And 2018 heralds her first novel - The Rust Maidens.

The Rust Maidens is set in Ohio during the 80's the title is a reference to what became known as the Rust Belt when industry rapidly declined leaving many families out of work. Rust Maidens follows the tale of the inhabitants of Denton street battling to survive the economic downturn. Things get a whole load worse for them, but it's not just the men who suffer but the women too, particularly the Rust Maidens made to suffer the actions of man.

Told mostly in flashback through Phoebe Shaw who returns reluctantly to her old home after 28 years to find her scars have not healed as well and she would have hoped. Ms Kiste has created a beautifully haunting landscape which also manages to be creepy and threatening at the same time. I too grew up in a small town and she has brilliantly captured the claustrophobic living conditions where the past and present taunt you every day.

Cleveland, Ohio is a town Phoebe is desperate to escape once she's graduated from High School, she plans to run into the sunset with her beloved cousin Jacqueline but her plans are scuppered when four local girls fall prey to a mysterious illness that no one can explain.

This is a coming of age story like no other, at first the girls are left to fend for themselves, even their nearest and dearest are unwilling to help them they would rather forget they ever existed. However Phoebe won't turn a blind eye and goes to battle like Joan of Arc.

I found Phoebe a really interesting character, the final girl who gets to tell her story in her own words.  What I like about Phoebe is that she possesses none of the usual final girl traits that allow them to survive. She's not a virginal innocent young girl, she does what she wants, never bites her tongue and not afraid to get into a fight. And she certainly doesn't allow herself to fall in love with the bad guy.

I really enjoyed this book. I could discuss it for hours but I don't like adding spoilers into my review and ruin the story for those of you who have yet to read it. Let's just say it's a book you can quite happily read over and over again.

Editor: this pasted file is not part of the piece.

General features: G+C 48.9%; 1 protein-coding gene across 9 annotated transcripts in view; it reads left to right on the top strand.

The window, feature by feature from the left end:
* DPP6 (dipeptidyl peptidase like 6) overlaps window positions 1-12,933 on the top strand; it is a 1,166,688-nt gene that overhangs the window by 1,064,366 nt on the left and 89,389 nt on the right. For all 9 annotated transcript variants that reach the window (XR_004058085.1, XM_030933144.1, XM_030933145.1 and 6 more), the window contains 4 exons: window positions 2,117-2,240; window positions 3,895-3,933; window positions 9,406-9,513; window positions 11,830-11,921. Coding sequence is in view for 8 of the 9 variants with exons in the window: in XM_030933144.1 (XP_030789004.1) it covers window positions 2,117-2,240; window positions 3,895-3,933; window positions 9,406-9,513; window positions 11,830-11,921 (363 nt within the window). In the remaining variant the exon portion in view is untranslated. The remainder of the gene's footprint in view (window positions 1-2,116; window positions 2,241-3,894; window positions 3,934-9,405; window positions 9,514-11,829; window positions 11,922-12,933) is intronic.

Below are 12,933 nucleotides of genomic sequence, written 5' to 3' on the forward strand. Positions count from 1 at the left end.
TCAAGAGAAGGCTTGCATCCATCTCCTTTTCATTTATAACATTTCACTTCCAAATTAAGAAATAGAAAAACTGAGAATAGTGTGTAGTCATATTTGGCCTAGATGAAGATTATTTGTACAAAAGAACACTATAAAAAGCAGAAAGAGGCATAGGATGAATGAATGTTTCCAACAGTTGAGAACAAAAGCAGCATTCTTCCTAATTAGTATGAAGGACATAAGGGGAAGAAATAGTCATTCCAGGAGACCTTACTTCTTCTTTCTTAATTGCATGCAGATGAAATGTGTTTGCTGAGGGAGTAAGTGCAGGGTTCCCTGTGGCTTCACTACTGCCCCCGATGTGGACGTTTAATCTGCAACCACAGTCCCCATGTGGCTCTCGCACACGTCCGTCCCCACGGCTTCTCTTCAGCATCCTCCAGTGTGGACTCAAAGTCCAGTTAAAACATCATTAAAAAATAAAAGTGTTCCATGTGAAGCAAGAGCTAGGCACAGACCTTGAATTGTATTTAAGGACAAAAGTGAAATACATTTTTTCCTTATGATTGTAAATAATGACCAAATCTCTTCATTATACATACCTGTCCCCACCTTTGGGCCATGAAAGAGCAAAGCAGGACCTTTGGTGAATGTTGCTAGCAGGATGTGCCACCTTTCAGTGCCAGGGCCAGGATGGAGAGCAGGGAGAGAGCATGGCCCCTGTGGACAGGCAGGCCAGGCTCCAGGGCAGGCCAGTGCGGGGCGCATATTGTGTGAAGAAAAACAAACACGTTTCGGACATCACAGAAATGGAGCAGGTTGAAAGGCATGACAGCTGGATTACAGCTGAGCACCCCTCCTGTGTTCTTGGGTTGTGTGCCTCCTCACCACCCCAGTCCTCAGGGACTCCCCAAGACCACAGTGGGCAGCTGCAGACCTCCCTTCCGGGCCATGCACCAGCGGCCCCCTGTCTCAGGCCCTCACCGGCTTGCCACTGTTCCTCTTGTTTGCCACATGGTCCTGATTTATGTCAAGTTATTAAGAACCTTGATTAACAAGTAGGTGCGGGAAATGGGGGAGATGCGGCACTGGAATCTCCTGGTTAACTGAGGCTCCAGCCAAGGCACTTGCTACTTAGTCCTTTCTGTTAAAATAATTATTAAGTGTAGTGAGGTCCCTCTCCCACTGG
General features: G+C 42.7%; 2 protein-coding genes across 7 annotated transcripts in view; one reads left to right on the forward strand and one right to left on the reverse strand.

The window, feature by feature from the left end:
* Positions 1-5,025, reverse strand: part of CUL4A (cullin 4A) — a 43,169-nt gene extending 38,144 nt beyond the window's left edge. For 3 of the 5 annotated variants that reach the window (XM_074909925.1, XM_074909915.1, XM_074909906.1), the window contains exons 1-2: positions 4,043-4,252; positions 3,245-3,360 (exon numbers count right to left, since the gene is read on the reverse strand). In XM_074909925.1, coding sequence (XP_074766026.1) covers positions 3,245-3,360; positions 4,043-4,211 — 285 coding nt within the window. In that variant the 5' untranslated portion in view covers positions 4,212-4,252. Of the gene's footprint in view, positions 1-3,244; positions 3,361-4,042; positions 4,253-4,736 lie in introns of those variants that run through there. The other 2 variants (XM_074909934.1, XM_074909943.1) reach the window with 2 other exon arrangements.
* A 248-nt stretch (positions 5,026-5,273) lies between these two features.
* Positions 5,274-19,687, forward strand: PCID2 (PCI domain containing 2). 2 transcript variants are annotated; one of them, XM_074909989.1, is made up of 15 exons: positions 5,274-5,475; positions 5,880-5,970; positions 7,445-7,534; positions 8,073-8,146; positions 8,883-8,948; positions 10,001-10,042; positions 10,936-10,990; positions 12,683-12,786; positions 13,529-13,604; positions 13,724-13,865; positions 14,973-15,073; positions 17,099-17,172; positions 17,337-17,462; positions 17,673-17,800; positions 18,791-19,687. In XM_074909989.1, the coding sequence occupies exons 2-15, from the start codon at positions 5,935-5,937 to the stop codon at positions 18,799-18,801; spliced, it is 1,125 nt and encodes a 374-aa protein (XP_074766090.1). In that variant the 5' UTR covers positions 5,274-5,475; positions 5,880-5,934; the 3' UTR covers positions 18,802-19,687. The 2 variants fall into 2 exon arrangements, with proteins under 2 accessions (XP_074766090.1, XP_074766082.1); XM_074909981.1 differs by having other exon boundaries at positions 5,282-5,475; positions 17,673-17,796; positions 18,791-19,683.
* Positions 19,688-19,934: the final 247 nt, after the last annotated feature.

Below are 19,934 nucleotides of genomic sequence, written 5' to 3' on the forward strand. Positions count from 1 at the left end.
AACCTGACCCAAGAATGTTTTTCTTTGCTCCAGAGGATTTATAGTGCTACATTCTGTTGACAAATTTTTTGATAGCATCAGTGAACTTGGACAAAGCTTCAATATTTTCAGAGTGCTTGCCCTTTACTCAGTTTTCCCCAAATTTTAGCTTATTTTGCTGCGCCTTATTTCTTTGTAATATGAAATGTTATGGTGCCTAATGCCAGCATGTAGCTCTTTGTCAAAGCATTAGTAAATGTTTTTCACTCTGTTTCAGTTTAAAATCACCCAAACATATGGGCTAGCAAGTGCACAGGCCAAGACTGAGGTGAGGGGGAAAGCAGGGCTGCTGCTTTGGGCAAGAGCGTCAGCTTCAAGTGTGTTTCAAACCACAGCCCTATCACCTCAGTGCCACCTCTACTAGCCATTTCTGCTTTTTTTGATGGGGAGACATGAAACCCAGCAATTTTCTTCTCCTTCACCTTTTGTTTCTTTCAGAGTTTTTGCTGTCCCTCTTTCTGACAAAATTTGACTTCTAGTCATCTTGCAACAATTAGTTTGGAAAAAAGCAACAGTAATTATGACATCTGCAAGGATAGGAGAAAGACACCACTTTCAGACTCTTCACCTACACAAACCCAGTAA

It's a little off topic but this book reminds me of watching a history programme where a female historian was lamenting the fact that so many important women have vanished from history, and this book really reflects that. This is what Phoebe fights for, to have them remembered.

The Mouth of the Dark by Tim Waggoner

This has definitely got to be the most WTF book I have ever read? At the end of every page I was like "WTF?!" And it only got weirder further in.

This is a really fun book and Tim Waggoner certainly has an amazing imagination which has earned him a Bram Stoker Award.

Jayce, a middle aged man stuck in a rut has lost his daughter. She's vanished into thin air and it's taken all these years following his bitter divorce to realise he barely knows anything about his beloved Emory. But one thing he is sure of is that he'll go to any lengths to find her.

But finding his daughter is no easy journey when he discovers a dangerous underworld, Shadow which  exists along ours. Jayce suspects this is where his daughter is, and that she might be in danger.

"He'll do anything it takes to find his daughter, even if it means becoming a monster himself..."

I wouldn't really classify this as horror though it is certainly dark. I loved how it was so unpredictable  which makes it a book hard to put down once you start reading it. This book can get quite uncomfortable at times, particularly when Jayce begins to learn more about Emory, it's literally every dad's worst nightmare but I love how Tim Waggoner is an author not afraid to embrace being controversial.

I was very fortunate to be given this book from Flame Tree Press which has just launched in exchange for an honest review. I have read quite a few titles, The Siren and the Specter, Bad Neighbour and many more I can't wait to get started on. I'd like to say how impressed I am with the craftsmanship of the writers involved. They're all amazing books and I can't wait to see what's released next.

Thursday, 13 September 2018

The Bad Neighbour by David Tallerman

I was really fortunate to have this book sent to me in exchange for a review from Flame Tree Press, but my other half liked the look of it so much he nabbed it for himself.

Here's his review!

The back cover blurb gave me a good idea of what to expect but I was still shocked by how gripped by the story I became.

When part-time teacher Ollie Clay panic-buys a rundown house in the outskirts of Leeds, he soon recognizes his mistake. His new neighbor, Chas Walker, is an antisocial thug, and Ollie's suspicions raise links to a local hate group. With Ollie's life unravelling rapidly, he feels his choices dwindling: his situation is intolerable and only standing up to Chas can change it. But Ollie has his own history of violence, and increasingly, his own secrets to hide; and Chas may be more than the mindless yob he appears to be. As their conflict spills over into the wider world, Ollie will come to learn that there are worse problems in life than one bad neighbor.

What strikes me as so capturing is how much I could relate to the story's protagonist, Ollie. A lot of us have been there. Investing or wanting to invest a lot of time and emotion into your first house/flat purchase only to have your heart broken on discovering the property isn't all you thought it was when you learn your neighbour is as antisocial as they come.